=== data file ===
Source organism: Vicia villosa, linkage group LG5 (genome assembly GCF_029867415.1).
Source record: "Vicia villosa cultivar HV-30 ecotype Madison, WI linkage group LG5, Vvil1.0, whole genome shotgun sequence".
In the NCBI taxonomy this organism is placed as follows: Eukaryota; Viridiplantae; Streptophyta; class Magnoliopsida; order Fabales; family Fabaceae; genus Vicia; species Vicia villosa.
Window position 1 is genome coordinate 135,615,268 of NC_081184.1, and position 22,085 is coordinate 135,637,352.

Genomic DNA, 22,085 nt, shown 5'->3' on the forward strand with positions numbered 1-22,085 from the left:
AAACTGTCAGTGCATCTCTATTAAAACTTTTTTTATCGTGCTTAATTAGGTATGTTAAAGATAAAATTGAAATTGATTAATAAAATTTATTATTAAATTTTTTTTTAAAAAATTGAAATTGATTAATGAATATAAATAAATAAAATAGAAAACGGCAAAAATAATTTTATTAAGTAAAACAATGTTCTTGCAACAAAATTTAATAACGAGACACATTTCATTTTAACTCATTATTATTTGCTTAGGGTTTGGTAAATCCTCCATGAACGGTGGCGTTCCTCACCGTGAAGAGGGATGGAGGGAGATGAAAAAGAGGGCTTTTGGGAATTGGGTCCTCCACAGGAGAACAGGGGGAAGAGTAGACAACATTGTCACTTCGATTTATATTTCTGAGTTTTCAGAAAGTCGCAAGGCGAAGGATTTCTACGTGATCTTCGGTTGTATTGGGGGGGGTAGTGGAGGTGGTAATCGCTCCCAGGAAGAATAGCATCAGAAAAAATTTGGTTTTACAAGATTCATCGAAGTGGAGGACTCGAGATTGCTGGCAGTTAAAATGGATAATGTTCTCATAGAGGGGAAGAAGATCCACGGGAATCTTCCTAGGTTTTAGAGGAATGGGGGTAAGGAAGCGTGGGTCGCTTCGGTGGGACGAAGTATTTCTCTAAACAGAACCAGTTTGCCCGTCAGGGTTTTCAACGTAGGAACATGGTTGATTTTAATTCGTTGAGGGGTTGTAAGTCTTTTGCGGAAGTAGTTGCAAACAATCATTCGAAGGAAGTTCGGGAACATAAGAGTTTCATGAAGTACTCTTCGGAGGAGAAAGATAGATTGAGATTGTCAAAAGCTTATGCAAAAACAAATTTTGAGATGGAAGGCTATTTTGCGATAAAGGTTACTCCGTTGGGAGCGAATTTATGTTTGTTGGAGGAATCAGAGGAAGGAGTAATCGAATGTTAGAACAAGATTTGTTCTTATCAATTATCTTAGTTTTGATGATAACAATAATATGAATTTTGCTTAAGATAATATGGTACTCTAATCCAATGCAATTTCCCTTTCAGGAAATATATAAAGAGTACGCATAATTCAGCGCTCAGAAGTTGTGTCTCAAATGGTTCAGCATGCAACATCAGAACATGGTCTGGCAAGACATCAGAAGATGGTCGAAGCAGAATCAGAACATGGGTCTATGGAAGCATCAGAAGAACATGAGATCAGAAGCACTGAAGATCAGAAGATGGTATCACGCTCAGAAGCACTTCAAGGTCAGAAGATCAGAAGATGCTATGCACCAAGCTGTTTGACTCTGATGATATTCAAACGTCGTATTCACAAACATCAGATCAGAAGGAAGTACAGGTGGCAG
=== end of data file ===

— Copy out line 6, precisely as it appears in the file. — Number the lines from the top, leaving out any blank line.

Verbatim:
AAACTGTCAGTGCATCTCTATTAAAACTTTTTTTATCGTGCTTAATTAGGTATGTTAAAGATAAAATTGAAATTGATTAATAAAATTTATTATTAAATTTTTTTTTAAAAAATTGAAATTGATTAATGAATATAAATAAATAAAATAGAAAACGGCAAAAATAATTTTATTAAGTAAAACAATGTTCTTGCAACAAAATTTAATAACGAGACACATTTCATTTTAACTCATTATTATTTGCTTAGGGTTTGGTAAATCCTCCATGAACGGTGGCGTTCCTCACCGTGAAGAGGGATGGAGGGAGATGAAAAAGAGGGCTTTTGGGAATTGGGTCCTCCACAGGAGAACAGGGGGAAGAGTAGACAACATTGTCACTTCGATTTATATTTCTGAGTTTTCAGAAAGTCGCAAGGCGAAGGATTTCTACGTGATCTTCGGTTGTATTGGGGGGGGTAGTGGAGGTGGTAATCGCTCCCAGGAAGAATAGCATCAGAAAAAATTTGGTTTTACAAGATTCATCGAAGTGGAGGACTCGAGATTGCTGGCAGTTAAAATGGATAATGTTCTCATAGAGGGGAAGAAGATCCACGGGAATCTTCCTAGGTTTTAGAGGAATGGGGGTAAGGAAGCGTGGGTCGCTTCGGTGGGACGAAGTATTTCTCTAAACAGAACCAGTTTGCCCGTCAGGGTTTTCAACGTAGGAACATGGTTGATTTTAATTCGTTGAGGGGTTGTAAGTCTTTTGCGGAAGTAGTTGCAAACAATCATTCGAAGGAAGTTCGGGAACATAAGAGTTTCATGAAGTACTCTTCGGAGGAGAAAGATAGATTGAGATTGTCAAAAGCTTATGCAAAAACAAATTTTGAGATGGAAGGCTATTTTGCGATAAAGGTTACTCCGTTGGGAGCGAATTTATGTTTGTTGGAGGAATCAGAGGAAGGAGTAATCGAATGTTAGAACAAGATTTGTTCTTATCAATTATCTTAGTTTTGATGATAACAATAATATGAATTTTGCTTAAGATAATATGGTACTCTAATCCAATGCAATTTCCCTTTCAGGAAATATATAAAGAGTACGCATAATTCAGCGCTCAGAAGTTGTGTCTCAAATGGTTCAGCATGCAACATCAGAACATGGTCTGGCAAGACATCAGAAGATGGTCGAAGCAGAATCAGAACATGGGTCTATGGAAGCATCAGAAGAACATGAGATCAGAAGCACTGAAGATCAGAAGATGGTATCACGCTCAGAAGCACTTCAAGGTCAGAAGATCAGAAGATGCTATGCACCAAGCTGTTTGACTCTGATGATATTCAAACGTCGTATTCACAAACATCAGATCAGAAGGAAGTACAGGTGGCAG